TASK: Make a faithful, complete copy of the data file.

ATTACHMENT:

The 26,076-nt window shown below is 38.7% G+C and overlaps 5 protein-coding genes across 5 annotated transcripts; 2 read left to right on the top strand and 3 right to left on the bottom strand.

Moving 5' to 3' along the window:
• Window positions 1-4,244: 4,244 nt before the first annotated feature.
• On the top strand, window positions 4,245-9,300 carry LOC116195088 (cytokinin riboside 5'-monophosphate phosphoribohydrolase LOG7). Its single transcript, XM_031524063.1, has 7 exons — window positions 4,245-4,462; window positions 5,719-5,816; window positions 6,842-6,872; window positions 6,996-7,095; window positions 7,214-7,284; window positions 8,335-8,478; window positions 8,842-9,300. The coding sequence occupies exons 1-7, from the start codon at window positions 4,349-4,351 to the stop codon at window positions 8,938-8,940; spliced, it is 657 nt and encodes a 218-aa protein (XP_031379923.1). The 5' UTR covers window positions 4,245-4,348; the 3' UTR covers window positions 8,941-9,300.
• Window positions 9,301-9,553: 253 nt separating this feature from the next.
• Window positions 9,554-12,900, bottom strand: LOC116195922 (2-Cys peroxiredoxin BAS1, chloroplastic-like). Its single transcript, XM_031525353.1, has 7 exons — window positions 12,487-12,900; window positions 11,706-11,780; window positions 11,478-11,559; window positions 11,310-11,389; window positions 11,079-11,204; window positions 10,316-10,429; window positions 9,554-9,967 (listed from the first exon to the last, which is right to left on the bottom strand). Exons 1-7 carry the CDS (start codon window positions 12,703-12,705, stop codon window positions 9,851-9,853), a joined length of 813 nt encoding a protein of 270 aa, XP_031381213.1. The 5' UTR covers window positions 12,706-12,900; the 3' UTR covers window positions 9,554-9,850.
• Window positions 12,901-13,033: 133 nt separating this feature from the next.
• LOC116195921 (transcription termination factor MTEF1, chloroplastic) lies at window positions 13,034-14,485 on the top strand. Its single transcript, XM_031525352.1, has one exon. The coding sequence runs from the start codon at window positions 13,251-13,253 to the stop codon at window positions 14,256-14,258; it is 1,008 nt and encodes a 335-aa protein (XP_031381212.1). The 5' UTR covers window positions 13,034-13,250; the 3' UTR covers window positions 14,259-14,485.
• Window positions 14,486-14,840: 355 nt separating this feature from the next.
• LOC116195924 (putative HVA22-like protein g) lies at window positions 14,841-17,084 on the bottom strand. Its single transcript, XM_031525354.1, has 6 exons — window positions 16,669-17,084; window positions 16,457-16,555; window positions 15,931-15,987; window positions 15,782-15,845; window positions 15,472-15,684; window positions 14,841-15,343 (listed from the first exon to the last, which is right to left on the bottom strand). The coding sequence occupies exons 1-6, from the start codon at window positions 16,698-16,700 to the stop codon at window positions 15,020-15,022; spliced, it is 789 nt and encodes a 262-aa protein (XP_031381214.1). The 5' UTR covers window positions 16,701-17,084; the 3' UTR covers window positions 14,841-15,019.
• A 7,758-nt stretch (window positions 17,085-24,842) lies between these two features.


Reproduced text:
The 26,076-nt window shown below is 38.7% G+C and overlaps 5 protein-coding genes across 5 annotated transcripts; 2 read left to right on the top strand and 3 right to left on the bottom strand.

Moving 5' to 3' along the window:
• Window positions 1-4,244: 4,244 nt before the first annotated feature.
• On the top strand, window positions 4,245-9,300 carry LOC116195088 (cytokinin riboside 5'-monophosphate phosphoribohydrolase LOG7). Its single transcript, XM_031524063.1, has 7 exons — window positions 4,245-4,462; window positions 5,719-5,816; window positions 6,842-6,872; window positions 6,996-7,095; window positions 7,214-7,284; window positions 8,335-8,478; window positions 8,842-9,300. The coding sequence occupies exons 1-7, from the start codon at window positions 4,349-4,351 to the stop codon at window positions 8,938-8,940; spliced, it is 657 nt and encodes a 218-aa protein (XP_031379923.1). The 5' UTR covers window positions 4,245-4,348; the 3' UTR covers window positions 8,941-9,300.
• Window positions 9,301-9,553: 253 nt separating this feature from the next.
• Window positions 9,554-12,900, bottom strand: LOC116195922 (2-Cys peroxiredoxin BAS1, chloroplastic-like). Its single transcript, XM_031525353.1, has 7 exons — window positions 12,487-12,900; window positions 11,706-11,780; window positions 11,478-11,559; window positions 11,310-11,389; window positions 11,079-11,204; window positions 10,316-10,429; window positions 9,554-9,967 (listed from the first exon to the last, which is right to left on the bottom strand). Exons 1-7 carry the CDS (start codon window positions 12,703-12,705, stop codon window positions 9,851-9,853), a joined length of 813 nt encoding a protein of 270 aa, XP_031381213.1. The 5' UTR covers window positions 12,706-12,900; the 3' UTR covers window positions 9,554-9,850.
• Window positions 12,901-13,033: 133 nt separating this feature from the next.
• LOC116195921 (transcription termination factor MTEF1, chloroplastic) lies at window positions 13,034-14,485 on the top strand. Its single transcript, XM_031525352.1, has one exon. The coding sequence runs from the start codon at window positions 13,251-13,253 to the stop codon at window positions 14,256-14,258; it is 1,008 nt and encodes a 335-aa protein (XP_031381212.1). The 5' UTR covers window positions 13,034-13,250; the 3' UTR covers window positions 14,259-14,485.
• Window positions 14,486-14,840: 355 nt separating this feature from the next.
• LOC116195924 (putative HVA22-like protein g) lies at window positions 14,841-17,084 on the bottom strand. Its single transcript, XM_031525354.1, has 6 exons — window positions 16,669-17,084; window positions 16,457-16,555; window positions 15,931-15,987; window positions 15,782-15,845; window positions 15,472-15,684; window positions 14,841-15,343 (listed from the first exon to the last, which is right to left on the bottom strand). The coding sequence occupies exons 1-6, from the start codon at window positions 16,698-16,700 to the stop codon at window positions 15,020-15,022; spliced, it is 789 nt and encodes a 262-aa protein (XP_031381214.1). The 5' UTR covers window positions 16,701-17,084; the 3' UTR covers window positions 14,841-15,019.
• A 7,758-nt stretch (window positions 17,085-24,842) lies between these two features.